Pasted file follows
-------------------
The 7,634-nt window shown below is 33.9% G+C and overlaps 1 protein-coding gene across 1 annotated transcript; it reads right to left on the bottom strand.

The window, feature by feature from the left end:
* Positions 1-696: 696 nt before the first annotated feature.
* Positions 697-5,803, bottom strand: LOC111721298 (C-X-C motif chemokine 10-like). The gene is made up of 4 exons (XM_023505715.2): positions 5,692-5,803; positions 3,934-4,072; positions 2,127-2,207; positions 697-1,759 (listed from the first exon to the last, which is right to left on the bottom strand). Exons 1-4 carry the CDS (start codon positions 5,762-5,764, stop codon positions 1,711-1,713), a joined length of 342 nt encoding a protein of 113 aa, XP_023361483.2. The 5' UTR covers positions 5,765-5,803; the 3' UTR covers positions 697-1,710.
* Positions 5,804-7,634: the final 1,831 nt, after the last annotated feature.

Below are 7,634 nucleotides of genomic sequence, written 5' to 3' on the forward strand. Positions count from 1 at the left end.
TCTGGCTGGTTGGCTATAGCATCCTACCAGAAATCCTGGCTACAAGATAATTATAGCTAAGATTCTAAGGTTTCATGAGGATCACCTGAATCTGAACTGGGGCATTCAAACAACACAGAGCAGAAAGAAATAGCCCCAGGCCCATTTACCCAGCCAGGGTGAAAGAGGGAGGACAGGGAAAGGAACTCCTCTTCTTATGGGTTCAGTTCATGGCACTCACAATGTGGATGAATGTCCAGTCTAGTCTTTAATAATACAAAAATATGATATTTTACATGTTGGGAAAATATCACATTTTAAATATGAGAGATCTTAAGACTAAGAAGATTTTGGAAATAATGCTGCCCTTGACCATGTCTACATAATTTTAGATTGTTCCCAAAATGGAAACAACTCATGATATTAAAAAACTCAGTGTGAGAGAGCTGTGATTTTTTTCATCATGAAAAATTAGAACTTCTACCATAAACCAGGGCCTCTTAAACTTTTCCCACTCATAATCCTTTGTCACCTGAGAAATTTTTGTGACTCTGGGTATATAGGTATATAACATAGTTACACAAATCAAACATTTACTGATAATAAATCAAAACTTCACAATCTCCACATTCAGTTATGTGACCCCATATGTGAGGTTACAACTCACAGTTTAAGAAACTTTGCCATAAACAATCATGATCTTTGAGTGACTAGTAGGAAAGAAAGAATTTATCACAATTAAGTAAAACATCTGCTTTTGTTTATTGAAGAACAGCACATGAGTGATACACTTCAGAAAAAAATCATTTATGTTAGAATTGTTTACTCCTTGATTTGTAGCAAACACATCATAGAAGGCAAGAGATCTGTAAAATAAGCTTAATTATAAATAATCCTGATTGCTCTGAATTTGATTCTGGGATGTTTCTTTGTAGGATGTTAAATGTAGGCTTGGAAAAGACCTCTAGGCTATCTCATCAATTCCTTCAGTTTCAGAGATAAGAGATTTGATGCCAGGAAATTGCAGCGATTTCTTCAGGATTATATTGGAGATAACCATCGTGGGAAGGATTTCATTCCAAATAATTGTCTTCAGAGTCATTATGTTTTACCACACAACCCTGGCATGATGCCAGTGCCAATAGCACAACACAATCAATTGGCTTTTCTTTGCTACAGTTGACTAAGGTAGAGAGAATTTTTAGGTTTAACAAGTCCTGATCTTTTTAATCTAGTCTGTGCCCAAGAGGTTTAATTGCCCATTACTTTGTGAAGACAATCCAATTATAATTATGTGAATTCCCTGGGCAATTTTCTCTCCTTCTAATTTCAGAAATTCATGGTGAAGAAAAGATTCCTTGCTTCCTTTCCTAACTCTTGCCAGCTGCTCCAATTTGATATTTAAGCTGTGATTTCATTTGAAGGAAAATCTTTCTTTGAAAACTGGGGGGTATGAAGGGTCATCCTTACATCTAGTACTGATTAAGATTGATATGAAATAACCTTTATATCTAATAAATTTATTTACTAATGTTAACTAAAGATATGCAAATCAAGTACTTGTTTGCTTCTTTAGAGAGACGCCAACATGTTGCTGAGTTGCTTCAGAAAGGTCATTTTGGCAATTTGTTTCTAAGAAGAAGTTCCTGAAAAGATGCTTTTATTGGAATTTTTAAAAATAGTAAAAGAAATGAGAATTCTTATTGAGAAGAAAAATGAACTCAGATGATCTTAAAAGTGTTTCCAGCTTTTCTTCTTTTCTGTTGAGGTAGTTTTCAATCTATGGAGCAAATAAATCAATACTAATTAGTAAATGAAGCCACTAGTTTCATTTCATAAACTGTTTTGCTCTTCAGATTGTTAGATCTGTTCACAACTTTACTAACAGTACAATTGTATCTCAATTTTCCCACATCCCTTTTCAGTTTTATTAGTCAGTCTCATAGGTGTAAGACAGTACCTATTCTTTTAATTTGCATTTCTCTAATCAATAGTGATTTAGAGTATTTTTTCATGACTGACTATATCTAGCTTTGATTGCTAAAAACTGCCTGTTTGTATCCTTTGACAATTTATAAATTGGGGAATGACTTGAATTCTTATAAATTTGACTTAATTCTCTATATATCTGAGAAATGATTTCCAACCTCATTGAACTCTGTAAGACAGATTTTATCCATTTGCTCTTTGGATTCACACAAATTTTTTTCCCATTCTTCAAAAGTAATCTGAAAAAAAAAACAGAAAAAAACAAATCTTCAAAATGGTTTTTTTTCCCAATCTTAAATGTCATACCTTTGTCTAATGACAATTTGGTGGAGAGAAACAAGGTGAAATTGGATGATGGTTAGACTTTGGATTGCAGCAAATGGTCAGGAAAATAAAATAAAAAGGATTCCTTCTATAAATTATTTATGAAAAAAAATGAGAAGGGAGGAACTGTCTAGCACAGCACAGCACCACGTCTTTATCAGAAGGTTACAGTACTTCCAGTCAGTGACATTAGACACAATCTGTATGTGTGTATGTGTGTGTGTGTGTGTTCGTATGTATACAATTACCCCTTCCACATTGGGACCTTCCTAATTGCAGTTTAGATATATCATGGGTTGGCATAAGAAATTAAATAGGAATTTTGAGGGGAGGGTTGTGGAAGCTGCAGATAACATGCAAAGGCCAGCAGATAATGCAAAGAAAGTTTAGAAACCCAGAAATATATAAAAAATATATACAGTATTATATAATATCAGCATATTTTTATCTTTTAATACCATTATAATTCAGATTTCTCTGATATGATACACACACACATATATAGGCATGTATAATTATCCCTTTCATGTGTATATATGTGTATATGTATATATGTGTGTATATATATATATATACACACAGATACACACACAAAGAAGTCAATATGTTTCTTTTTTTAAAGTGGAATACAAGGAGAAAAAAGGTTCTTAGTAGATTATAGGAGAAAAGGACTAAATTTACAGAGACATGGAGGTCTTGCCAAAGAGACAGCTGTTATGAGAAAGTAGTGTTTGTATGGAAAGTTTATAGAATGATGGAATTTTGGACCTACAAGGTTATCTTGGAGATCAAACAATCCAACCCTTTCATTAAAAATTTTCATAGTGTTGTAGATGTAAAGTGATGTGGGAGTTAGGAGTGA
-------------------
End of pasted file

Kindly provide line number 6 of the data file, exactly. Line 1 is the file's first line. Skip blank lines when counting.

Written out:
Below are 7,634 nucleotides of genomic sequence, written 5' to 3' on the forward strand. Positions count from 1 at the left end.